SpaceX launches CRS-28 ISS resupply mission – docks with Station

by Adrian Beil

SpaceX launched the Crew Resupply Mission 28 (CRS-28) mission to the International Space Station (ISS) on June 5 at 11:47 PM EDT (15:47 UTC) from Launch Complex 39A (LC-39A) at the Kennedy Space Center in Florida. 

CRS-28 – which docked on Tuesday – will resupply the ISS with equipment and supplies needed by Station astronauts and hardware for the coming months, as well as science experiments developed by different agencies, companies, and organizations from around the world. Furthermore, tucked away in Dragon’s trunk are two new iROSA solar panels for the Station.

CRS-28’s Experiments

As mentioned, in addition to CRS-28’s delivery of food and other hardware, a wide range of scientific payloads and science experiments will be launched to the Station on this mission.

Thor, a European Space Agency science project, will observe thunderstorms in Earth’s atmosphere from ~250 kilometers above the surface. Thor’s goal is to measure the frequency and altitude of blue discharges produced by internal phenomena and structures within thunderstorms. 

CRS-28 is also carrying the Genes in Space-10 experiment, which is a student-designed DNA experiment that the ISS National Laboratory supports. The Genes in Space experiments allow students in grades seven through 12 to design DNA experiments that can withstand the challenges of space exploration and answer questions like “Can we detect new life forms?” and “Can living organisms help us colonize new worlds?” These experiments are then launched to the ISS where they are tested.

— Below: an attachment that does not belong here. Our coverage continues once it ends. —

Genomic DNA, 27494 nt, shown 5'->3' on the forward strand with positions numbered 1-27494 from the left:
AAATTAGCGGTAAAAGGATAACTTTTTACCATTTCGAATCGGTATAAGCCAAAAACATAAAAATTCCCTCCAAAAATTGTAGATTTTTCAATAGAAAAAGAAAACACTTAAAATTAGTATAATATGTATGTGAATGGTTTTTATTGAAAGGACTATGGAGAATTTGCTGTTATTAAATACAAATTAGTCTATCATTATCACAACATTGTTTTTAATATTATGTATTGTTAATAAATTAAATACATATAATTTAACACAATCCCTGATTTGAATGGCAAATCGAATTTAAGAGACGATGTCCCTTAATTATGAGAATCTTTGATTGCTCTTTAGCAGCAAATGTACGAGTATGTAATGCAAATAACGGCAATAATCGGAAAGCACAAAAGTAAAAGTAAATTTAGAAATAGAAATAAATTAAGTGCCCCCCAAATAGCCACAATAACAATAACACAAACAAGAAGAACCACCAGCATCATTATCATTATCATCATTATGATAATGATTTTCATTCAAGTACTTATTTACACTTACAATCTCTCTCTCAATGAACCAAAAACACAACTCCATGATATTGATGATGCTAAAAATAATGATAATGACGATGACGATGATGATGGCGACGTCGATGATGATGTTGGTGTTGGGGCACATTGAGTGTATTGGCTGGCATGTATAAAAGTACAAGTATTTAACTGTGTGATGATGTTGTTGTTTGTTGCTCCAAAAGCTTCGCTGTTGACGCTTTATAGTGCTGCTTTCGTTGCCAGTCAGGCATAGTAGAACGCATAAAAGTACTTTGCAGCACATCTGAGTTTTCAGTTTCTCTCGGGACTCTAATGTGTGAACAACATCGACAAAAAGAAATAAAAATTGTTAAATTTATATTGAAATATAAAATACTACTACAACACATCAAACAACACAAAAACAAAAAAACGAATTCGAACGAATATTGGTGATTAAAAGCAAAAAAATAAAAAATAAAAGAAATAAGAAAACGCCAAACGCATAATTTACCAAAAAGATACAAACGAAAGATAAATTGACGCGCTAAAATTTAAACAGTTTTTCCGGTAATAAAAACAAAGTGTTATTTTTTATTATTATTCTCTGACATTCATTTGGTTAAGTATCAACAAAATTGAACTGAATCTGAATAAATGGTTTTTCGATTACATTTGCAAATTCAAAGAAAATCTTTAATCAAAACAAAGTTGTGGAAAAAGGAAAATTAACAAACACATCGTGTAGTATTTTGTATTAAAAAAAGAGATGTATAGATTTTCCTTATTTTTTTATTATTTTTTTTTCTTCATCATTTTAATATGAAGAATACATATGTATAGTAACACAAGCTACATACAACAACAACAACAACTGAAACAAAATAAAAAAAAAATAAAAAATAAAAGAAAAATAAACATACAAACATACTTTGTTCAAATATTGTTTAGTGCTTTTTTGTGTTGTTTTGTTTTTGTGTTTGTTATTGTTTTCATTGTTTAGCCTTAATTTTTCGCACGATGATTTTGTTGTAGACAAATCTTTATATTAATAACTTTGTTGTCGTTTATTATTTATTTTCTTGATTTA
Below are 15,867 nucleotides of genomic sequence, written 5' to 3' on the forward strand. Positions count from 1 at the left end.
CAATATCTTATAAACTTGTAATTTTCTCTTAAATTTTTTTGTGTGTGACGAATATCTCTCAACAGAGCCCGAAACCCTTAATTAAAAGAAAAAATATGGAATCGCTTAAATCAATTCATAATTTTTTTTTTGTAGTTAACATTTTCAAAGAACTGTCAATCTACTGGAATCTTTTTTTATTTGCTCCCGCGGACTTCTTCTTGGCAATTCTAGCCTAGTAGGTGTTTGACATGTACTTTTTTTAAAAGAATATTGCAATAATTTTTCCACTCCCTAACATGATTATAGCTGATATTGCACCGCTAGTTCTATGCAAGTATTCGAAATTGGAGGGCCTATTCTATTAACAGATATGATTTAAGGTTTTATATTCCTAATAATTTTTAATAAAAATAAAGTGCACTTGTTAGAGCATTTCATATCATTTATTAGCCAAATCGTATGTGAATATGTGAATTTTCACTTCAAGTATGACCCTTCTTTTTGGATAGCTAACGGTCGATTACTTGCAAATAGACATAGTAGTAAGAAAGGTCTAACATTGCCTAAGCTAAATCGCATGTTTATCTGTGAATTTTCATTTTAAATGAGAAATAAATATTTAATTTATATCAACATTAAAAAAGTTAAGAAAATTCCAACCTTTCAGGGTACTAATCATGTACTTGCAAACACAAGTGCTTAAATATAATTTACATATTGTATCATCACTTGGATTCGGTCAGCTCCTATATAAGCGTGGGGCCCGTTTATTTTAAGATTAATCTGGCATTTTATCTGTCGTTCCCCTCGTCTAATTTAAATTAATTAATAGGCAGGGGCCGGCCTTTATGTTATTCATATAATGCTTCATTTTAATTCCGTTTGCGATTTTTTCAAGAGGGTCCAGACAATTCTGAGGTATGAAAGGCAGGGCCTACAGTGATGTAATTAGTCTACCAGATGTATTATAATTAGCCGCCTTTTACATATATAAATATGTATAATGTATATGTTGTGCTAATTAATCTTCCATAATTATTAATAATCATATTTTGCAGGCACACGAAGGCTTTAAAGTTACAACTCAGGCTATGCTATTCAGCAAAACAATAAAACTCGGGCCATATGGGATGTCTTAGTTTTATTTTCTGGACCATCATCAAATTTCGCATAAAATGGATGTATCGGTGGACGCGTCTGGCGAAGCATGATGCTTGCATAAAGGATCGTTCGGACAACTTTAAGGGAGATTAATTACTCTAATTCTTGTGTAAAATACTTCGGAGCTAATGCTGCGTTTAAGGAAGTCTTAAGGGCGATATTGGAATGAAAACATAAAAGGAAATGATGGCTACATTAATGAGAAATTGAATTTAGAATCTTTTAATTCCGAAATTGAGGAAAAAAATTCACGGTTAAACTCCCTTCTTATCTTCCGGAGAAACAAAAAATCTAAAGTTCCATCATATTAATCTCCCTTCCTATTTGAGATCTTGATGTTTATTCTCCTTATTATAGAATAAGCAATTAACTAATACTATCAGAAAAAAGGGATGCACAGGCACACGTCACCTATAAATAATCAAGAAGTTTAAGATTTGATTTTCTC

The first Genes in Space experiment, launched in 2016, researched the impact of microgravity on the human body, specifically the immune system, which has been found to be weakened by microgravity. For Genes in Space-10, the goal is to research a method that can be used to measure the length of DNA segments in space, which was proposed by 2022 winner Pristine Onuoha. Common Earth-based methods for measuring DNA segment lengths are already complex, and adding zero-gravity to the methods will only increase their complexity. 

The NASA Plant Habitat — an experiment used to investigate plant growth in microgravity environments — will get some new seeds when CRS-28 arrives at the Station. The habitat aims to verify the adaptation of various plants to the environment of space and studies the specific ways plants learn to thrive in an environment with no gravity. Furthermore, the experiment aims to determine if humans can pre-adapt plants for prolonged spaceflights.